Wednesday Web Artist of the Week: Elizabeth Mputu

by Christian Petersen
Orlando-based Elizabeth Mputu is part of a rising wave of new media artists using digital platforms to express powerful political and social ideas through their work. Her art deals thoughtfully and forcefully with issues of feminism, gender, sexuality, inequality, and race, all projected through the lens of someone who has grown up saturated in all aspects of digital culture. Mputu’s work combines abstract conceptualism, experimental video, performance, poetry, found digital ephemera, selfies, music (and much more) into defiantly cohesive trains of thought. Although her work is profoundly con... [more]
Posted by Christian Petersen on 10/5

Backstage in Kahlil Joseph’s Wizard of the Upper Amazon

by Julie Weitz
After a Bob Marley concert in 1979 at the Santa Barbara County Bowl, the artist Henry Taylor found himself backstage, seated next to the legend himself. Eyes closed, Marley sat silent in meditation for twenty minutes before engaging Taylor in what felt like an hour-long conversation. What was exchanged between them is unknown, but the memory stayed with Taylor forever. Kahlil Joseph’s new film and installation Wizard of the Upper Amazon (WOTUA), which accompanies Taylor’s three-room exhibition on class, race, and painting at Blum & Poe, is a dreamlike impression of Taylor’s... [more]
Posted by Julie Weitz on 10/5

These Artists Took Politics into Their Own Hands

by Edo Dijksterhuis
American politics has always had its fair share of weirdness, but with presidential debate season underway we’ve reached new levels of surrealism. In the days following the first debate, YouTube videos circulated showing guys bashing in TV screens with baseball bats, dropping them from balconies, or even head butting them into oblivion. Not very productive, but at least these disgusted viewers cared enough to react. But there are also those who, instead of punching TVs in frustration, have taken their grievances, and their ideas, to the campaign trail. Over history—and even in this very... [more]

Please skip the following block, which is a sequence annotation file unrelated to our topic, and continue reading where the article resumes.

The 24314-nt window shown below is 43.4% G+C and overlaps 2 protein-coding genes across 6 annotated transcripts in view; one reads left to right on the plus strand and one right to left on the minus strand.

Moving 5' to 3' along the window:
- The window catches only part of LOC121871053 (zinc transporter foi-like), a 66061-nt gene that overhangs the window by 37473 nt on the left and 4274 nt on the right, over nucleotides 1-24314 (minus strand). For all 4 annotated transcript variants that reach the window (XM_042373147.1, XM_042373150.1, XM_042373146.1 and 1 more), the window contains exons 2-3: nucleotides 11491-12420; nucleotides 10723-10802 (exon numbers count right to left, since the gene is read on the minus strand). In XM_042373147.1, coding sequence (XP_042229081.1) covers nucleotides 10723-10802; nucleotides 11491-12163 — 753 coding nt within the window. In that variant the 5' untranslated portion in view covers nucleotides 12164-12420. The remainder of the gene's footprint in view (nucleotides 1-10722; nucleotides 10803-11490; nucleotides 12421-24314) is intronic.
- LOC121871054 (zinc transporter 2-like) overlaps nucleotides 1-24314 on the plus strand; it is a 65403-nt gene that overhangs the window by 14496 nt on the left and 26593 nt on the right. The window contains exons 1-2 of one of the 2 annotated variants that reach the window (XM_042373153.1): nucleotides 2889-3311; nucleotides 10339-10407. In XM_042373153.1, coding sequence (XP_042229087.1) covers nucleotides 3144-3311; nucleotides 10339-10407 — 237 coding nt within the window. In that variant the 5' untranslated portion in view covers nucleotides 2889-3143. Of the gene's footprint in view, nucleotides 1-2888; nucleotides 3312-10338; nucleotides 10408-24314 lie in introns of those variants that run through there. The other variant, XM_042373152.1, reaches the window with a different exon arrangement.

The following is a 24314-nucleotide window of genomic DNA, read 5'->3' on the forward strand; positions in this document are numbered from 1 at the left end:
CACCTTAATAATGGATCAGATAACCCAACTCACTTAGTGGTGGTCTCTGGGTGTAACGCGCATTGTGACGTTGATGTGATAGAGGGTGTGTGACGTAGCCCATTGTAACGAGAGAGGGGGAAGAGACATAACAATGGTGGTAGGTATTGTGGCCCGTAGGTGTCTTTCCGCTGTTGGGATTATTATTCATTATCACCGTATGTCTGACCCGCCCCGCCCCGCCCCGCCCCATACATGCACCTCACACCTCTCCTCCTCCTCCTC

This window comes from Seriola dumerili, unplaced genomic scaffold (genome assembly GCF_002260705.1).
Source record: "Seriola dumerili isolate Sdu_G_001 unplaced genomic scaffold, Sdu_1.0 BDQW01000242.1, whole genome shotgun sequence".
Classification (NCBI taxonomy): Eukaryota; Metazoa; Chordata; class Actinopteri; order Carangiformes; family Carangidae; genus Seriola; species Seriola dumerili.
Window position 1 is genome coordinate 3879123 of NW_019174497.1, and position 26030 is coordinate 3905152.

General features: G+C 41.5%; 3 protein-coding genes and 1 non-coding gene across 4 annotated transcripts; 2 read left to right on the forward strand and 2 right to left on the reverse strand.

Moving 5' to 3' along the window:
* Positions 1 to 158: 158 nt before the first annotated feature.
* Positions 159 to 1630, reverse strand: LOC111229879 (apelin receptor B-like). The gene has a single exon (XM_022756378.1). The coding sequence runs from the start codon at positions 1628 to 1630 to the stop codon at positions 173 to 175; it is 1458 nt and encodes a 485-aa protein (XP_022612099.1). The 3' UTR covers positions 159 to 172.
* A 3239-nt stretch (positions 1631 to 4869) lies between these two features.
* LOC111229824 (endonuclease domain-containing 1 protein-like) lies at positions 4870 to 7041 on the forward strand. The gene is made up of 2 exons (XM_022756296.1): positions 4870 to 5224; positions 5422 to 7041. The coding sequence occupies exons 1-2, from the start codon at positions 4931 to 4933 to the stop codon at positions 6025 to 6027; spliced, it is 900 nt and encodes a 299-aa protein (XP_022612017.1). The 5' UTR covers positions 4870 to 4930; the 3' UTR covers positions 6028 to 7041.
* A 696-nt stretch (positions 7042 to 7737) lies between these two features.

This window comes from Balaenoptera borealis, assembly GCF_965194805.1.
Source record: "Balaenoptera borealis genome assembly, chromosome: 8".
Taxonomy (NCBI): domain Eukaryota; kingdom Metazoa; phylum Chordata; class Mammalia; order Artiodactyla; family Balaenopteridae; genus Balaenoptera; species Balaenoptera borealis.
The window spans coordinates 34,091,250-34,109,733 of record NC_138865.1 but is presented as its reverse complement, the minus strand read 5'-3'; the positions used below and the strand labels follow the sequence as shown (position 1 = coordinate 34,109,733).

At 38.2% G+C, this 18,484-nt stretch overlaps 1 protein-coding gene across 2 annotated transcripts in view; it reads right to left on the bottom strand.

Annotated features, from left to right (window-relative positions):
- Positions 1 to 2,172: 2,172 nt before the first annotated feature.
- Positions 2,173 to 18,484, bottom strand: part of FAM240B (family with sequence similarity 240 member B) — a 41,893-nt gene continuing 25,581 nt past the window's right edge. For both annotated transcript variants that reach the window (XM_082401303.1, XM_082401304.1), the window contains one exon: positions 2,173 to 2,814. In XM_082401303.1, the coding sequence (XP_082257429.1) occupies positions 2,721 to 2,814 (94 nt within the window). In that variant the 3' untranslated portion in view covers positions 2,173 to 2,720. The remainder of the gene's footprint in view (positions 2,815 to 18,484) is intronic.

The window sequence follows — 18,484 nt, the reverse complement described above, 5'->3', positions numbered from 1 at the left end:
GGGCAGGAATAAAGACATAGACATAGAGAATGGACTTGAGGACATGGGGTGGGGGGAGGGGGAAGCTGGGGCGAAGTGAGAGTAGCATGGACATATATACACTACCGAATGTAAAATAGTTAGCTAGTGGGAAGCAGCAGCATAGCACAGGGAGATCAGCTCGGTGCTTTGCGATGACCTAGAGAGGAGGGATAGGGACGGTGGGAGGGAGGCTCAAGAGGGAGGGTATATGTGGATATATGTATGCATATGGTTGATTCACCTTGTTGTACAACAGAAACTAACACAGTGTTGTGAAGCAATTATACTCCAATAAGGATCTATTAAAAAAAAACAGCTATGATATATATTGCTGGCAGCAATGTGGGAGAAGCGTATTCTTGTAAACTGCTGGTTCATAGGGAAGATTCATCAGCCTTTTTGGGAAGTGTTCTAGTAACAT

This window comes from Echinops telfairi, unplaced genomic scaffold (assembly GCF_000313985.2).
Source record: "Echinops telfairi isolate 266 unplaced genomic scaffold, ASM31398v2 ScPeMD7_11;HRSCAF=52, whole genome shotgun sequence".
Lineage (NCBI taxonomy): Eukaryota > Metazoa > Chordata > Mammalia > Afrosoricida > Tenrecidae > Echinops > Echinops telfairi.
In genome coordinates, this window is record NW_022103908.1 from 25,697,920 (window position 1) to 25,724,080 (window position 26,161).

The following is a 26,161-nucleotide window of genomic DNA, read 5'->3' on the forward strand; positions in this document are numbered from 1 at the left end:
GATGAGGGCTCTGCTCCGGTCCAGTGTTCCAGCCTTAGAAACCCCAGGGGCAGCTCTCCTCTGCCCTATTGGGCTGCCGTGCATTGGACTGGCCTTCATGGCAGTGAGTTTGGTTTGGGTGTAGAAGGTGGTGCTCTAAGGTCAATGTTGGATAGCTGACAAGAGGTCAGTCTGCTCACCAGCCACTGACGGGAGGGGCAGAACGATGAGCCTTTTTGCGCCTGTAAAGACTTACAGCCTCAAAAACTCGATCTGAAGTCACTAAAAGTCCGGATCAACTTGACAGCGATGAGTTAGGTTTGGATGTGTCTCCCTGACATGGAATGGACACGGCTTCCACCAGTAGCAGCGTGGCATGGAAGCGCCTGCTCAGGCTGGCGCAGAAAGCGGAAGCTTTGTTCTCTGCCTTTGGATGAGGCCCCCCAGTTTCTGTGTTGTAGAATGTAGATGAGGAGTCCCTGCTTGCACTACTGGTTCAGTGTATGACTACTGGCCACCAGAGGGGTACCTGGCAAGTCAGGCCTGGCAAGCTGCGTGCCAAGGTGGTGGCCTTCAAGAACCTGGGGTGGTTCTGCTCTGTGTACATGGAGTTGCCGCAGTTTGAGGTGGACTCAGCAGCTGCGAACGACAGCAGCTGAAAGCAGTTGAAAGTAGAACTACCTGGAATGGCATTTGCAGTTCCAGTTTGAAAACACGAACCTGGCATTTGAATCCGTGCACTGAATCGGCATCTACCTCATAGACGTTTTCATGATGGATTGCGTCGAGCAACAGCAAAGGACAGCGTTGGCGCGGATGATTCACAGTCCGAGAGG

Posted by Edo Dijksterhuis on 10/4

Genevieve Gaignard: “You’re Not That, But You’re Not Not That.”

by Alex Anderson
Los Angeles, September 2016: Genevieve Gaignard is a magician. She sees you and she sees you seeing her. Revealing our experience and understanding of race, gender, sexuality, and their complex perceptions under the western heteropatriarchal gaze, the Los Angeles-based artist uses self-portraiture and sculpture to find truth in the abstract aporia of identity. The characters she creates and portrays engage with the aesthetic language of Afropunk, substance chic Hollywood glamor, and the suburban working class of generations past to create layered caricatures of the myriad ways people see her many se... [more]
Posted by Alex Anderson on 9/29

In Long-Awaited Museum Survey, Toba Khedoori Drafts Exquisite Solitude

by Emily Nimptsch
It is odd to think that minimalist Toba Khedoori’s solo exhibition, currently on display at the Los Angeles County Museum of Art, is her first major museum presentation in her adopted hometown of Los Angeles, considering that she has been a staple and original voice in the city’s art scene since the early 1990s. This long overdue survey, featuring work spanning 25 years, beautifully highlights Khedoori’s career and intricate draftsmanship. It also delves into a significant theme in her work: belonging, or the lack thereof. Just as her images reside in the no man’s land... [more]
Posted by Emily Nimptsch on 9/29